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Optimized C++

Book Description

In today’s fast and competitive world, a program’s performance is just as important to customers as the features it provides. This practical guide teaches developers performance-tuning principles that enable optimization in C++. You’ll learn how to make code that already embodies best practices of C++ design run faster and consume fewer resources on any computer—whether it’s a watch, phone, workstation, supercomputer, or globe-spanning network of servers.

Table of Contents

  1. Preface
    1. Apology for the Code in This Book
    2. Using Code Examples
    3. Conventions Used in This Book
  2. 1. An Overview of Optimization
    1. Optimization Is Part of Software Development
    2. Optimization Is Effective
    3. It’s OK to Optimize
    4. A Nanosecond Here, a Nanosecond There
    5. Summary of Strategies for Optimizing C++ Code
      1. Use a Better Compiler, Use Your Compiler Better
      2. Use Better Algorithms
      3. Use Better Libraries
      4. Reduce Memory Allocation and Copying
      5. Remove Computation
      6. Use Better Data Structures
      7. Increase Concurrency
      8. Optimize Memory Management
    6. Summary
  3. 2. Computer Behavior Affecting Optimization
    1. Lies C++ Believes About Computers
    2. The Truth About Computers
      1. Memory Is Slow
      2. Memory Is Not Accessed in Bytes
      3. Some Memory Accesses Are Slower than Others
      4. Memory Words Have a Big End and a Little End
      5. Memory Has Finite Capacity
      6. Instruction Execution Is Slow
      7. Making Decisions Is Hard for Computers
      8. There Are Multiple Streams of Program Execution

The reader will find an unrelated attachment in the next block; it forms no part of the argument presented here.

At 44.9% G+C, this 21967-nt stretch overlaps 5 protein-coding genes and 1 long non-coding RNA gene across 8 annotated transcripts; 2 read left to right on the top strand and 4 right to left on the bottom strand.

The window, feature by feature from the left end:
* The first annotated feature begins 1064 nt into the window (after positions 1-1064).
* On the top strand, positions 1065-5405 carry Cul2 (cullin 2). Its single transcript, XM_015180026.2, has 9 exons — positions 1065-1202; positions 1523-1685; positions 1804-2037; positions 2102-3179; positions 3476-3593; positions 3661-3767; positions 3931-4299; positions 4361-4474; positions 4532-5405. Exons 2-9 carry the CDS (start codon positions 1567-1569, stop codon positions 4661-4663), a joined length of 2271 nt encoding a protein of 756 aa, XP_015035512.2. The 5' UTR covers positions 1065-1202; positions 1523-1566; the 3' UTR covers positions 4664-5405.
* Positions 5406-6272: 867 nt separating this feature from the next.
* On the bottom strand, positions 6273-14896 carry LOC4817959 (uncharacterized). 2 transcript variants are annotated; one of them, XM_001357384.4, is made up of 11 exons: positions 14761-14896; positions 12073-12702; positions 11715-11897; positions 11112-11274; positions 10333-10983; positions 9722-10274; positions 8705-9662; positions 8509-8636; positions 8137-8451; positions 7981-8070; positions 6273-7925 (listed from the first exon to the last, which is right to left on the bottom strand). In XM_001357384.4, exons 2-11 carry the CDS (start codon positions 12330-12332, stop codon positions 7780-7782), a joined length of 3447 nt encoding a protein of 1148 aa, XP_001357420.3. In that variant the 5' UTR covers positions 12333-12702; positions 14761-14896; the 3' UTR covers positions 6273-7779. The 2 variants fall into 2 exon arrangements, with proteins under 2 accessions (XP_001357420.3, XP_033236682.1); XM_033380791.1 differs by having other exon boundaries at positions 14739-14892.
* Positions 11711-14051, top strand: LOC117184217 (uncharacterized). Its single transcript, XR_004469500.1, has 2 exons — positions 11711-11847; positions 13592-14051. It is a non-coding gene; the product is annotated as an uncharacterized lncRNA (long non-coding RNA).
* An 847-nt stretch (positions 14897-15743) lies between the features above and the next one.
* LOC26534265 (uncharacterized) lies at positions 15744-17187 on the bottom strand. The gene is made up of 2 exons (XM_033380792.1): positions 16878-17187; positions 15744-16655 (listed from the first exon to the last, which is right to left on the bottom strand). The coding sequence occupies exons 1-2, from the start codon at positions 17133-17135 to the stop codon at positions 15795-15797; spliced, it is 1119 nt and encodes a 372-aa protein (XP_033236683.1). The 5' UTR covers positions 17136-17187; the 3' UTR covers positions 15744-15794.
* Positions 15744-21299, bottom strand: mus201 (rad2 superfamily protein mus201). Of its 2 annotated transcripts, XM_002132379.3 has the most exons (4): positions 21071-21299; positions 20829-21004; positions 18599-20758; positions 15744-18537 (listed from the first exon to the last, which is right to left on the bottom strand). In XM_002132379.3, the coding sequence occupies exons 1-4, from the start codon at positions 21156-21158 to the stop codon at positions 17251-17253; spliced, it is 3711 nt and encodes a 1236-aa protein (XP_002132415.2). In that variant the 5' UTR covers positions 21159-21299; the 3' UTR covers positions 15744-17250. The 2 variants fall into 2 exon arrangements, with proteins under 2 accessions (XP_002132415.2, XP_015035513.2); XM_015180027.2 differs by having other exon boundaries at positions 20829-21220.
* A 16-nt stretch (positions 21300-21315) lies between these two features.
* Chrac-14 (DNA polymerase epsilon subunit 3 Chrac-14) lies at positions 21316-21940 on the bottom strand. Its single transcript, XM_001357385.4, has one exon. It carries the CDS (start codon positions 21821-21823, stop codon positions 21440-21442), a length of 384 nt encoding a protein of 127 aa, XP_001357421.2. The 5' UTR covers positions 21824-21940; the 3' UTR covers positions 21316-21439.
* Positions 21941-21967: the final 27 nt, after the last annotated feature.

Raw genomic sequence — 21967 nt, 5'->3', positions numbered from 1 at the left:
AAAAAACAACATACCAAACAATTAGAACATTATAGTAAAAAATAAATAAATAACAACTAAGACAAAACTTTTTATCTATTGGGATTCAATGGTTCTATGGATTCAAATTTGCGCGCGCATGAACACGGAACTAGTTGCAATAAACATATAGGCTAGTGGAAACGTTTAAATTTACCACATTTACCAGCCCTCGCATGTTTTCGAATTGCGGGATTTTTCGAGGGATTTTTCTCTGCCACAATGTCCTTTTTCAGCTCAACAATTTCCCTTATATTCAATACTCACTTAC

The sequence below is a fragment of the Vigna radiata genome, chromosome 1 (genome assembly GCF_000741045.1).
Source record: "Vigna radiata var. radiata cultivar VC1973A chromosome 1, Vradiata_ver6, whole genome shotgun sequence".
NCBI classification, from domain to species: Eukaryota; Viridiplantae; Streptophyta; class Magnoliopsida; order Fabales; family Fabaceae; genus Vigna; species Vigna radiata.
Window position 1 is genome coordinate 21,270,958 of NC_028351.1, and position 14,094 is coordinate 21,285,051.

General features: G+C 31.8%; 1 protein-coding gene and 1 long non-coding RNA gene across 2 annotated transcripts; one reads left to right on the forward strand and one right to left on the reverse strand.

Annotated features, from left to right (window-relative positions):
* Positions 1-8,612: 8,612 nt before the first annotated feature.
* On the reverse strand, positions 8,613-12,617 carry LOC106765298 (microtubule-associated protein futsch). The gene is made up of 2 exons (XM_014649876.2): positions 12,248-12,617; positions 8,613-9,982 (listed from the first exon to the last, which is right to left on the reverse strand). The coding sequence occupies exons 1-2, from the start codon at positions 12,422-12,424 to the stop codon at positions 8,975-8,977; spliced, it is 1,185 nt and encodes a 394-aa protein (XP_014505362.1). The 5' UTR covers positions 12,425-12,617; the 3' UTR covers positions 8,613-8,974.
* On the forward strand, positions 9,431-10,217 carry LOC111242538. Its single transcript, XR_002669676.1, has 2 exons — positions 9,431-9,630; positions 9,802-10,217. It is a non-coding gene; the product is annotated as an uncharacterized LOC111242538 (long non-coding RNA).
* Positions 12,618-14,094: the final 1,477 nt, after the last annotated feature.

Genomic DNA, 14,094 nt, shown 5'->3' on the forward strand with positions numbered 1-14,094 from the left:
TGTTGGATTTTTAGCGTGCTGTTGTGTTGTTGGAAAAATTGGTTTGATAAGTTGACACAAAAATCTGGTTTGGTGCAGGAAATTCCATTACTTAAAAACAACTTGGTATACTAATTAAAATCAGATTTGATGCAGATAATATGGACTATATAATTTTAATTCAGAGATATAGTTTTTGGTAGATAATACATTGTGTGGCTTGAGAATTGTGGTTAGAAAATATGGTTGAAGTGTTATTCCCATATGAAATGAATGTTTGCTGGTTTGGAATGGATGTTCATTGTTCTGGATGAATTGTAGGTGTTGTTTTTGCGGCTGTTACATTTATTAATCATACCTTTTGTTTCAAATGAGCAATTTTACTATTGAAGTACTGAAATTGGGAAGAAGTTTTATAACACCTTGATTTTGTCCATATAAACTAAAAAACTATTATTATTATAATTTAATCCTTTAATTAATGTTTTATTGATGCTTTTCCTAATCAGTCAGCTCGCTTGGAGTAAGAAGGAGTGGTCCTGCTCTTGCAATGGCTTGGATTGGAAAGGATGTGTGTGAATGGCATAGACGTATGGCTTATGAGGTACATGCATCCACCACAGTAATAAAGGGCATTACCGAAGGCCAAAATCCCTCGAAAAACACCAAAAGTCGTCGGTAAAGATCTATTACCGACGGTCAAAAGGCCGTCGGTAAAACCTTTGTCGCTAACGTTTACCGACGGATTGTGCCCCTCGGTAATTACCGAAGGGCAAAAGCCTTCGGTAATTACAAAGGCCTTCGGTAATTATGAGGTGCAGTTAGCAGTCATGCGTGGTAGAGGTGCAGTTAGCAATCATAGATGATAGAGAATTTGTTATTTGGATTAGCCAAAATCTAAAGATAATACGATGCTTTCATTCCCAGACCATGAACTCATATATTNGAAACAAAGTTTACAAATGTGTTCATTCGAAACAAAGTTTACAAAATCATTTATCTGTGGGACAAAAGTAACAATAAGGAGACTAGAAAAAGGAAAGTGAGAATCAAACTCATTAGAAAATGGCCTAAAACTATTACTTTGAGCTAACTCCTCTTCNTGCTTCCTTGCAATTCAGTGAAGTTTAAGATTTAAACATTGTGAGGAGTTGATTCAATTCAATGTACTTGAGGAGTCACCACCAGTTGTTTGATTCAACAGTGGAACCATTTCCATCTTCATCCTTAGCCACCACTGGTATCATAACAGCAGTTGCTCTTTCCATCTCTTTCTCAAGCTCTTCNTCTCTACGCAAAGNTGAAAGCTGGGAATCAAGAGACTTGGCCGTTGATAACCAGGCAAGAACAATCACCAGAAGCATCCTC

9. Calling into the Operating System Is Expensive
    3. C++ Tells Lies Too
      1. All Statements Are Not Equally Expensive
      2. Statements Are Not Executed in Order
    4. Summary
  4. 3. Measure Performance
    1. The Optimizing Mindset
      1. Performance Must Be Measured
      2. Optimizers Are Big Game Hunters
      3. The 90/10 Rule
      4. Amdahl’s Law
    2. Perform Experiments
      1. Keep a Lab Notebook
      2. Measure Baseline Performance and Set Goals
      3. You Can Improve Only What You Measure
    3. Profile Program Execution
    4. Time Long-Running Code
      1. “A Little Learning” About Measuring Time
      2. Measuring Time with Computers
      3. Overcoming Measurement Obstacles
      4. Create a Stopwatch Class
      5. Time Hot Functions in a Test Harness
    5. Estimate Code Cost to Find Hot Code
      1. Estimate the Cost of Individual C++ Statements
      2. Estimate the Cost of Loops
    6. Other Ways to Find Hot Spots
    7. Summary
  5. 4. Optimize String Use: A Case Study
    1. Why Strings Are a Problem
      1. Strings Are Dynamically Allocated
      2. Strings Are Values
      3. Strings Do a Lot of Copying
    2. First Attempt at Optimizing Strings
      1. Use Mutating String Operations to Eliminate Temporaries
      2. Reduce Reallocation by Reserving Storage
      3. Eliminate Copying of String Arguments
      4. Eliminate Pointer Dereference Using Iterators
      5. Eliminate Copying of Returned String Values
      6. Use Character Arrays Instead of Strings
      7. Summary of First Optimization Attempt
    3. Second Attempt at Optimizing Strings